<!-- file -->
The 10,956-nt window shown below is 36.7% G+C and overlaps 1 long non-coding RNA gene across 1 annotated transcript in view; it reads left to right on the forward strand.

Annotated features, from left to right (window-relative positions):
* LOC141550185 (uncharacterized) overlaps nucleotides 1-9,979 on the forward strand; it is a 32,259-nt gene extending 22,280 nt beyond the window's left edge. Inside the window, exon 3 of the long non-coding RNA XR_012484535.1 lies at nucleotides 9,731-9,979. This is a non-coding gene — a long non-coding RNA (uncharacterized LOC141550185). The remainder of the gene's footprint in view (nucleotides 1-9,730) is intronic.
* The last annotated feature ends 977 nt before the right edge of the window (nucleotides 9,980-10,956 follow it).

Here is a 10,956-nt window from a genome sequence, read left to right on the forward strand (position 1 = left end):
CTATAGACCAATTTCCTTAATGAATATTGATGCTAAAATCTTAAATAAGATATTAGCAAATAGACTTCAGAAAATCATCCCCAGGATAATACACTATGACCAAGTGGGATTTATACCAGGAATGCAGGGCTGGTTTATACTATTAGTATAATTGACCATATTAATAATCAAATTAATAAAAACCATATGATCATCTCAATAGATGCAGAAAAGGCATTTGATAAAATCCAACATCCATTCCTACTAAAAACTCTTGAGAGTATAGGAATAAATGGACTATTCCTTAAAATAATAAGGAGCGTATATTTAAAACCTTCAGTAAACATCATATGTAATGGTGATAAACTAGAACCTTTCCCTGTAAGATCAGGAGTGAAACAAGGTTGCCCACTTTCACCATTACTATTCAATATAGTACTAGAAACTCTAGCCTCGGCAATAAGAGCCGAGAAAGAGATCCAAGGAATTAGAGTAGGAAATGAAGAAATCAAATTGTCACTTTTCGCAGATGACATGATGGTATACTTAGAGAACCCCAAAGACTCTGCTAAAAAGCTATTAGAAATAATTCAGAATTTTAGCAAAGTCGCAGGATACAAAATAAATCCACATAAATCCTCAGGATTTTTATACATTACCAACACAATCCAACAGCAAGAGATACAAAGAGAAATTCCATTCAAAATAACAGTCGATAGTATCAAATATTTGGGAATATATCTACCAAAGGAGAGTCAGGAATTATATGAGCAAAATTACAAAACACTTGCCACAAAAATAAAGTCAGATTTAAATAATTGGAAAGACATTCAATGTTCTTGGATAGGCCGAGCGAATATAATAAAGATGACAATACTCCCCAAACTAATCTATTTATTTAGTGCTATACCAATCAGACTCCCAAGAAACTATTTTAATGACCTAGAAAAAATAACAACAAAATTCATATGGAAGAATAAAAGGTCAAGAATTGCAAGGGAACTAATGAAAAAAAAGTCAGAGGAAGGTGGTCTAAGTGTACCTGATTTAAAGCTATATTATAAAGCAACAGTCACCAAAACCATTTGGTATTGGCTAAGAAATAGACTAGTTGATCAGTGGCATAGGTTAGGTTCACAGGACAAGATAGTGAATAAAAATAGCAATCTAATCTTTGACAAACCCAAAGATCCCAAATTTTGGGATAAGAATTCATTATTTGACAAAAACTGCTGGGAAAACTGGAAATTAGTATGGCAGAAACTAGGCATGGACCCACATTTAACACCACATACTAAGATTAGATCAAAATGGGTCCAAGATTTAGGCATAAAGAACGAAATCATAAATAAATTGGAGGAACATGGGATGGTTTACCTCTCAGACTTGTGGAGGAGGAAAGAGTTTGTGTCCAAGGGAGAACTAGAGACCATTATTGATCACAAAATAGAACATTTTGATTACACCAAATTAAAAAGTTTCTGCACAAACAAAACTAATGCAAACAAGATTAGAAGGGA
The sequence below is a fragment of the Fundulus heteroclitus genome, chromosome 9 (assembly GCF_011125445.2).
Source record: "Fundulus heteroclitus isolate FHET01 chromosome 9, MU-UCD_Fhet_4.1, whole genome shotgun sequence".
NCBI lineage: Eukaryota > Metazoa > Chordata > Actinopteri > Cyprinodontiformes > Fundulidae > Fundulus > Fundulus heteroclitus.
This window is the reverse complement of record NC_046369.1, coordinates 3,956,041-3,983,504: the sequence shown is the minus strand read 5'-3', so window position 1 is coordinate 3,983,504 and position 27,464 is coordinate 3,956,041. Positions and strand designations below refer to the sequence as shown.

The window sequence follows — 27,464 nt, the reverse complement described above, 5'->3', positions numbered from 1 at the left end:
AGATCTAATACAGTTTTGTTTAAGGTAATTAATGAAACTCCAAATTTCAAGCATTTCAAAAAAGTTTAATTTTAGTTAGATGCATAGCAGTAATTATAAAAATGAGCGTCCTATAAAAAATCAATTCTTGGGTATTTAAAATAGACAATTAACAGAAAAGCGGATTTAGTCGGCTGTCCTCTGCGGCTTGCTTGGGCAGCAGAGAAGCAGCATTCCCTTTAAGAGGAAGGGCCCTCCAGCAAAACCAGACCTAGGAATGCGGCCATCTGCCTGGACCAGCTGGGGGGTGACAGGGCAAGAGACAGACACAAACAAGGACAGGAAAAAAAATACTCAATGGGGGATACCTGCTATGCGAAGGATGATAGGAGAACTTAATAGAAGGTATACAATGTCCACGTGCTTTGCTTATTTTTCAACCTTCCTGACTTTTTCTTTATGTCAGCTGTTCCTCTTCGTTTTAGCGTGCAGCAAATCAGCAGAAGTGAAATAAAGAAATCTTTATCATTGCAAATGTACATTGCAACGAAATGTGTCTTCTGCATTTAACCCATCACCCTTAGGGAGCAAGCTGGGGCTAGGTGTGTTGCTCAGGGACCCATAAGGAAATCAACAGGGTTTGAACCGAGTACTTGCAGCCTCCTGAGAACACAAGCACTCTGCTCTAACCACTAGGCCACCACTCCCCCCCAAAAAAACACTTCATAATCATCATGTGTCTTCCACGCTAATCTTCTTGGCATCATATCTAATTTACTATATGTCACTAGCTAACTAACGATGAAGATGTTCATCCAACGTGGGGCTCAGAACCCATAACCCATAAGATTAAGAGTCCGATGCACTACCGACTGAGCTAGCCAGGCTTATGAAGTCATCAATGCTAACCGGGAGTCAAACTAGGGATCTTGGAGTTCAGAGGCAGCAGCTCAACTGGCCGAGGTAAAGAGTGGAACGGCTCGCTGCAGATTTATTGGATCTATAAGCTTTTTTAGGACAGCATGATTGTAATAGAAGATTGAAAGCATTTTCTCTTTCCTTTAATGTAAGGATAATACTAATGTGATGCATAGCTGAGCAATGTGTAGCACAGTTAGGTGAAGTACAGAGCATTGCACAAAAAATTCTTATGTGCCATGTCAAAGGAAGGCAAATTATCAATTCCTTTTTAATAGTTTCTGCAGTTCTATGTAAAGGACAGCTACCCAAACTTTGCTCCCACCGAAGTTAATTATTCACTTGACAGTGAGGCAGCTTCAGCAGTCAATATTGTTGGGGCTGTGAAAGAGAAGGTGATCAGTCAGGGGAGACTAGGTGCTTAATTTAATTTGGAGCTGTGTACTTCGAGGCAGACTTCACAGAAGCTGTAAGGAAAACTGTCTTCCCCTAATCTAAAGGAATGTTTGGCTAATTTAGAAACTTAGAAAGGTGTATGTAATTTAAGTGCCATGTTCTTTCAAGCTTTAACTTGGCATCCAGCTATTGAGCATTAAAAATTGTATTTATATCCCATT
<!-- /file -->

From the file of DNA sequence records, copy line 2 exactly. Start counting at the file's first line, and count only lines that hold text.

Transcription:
Annotated features, from left to right (window-relative positions):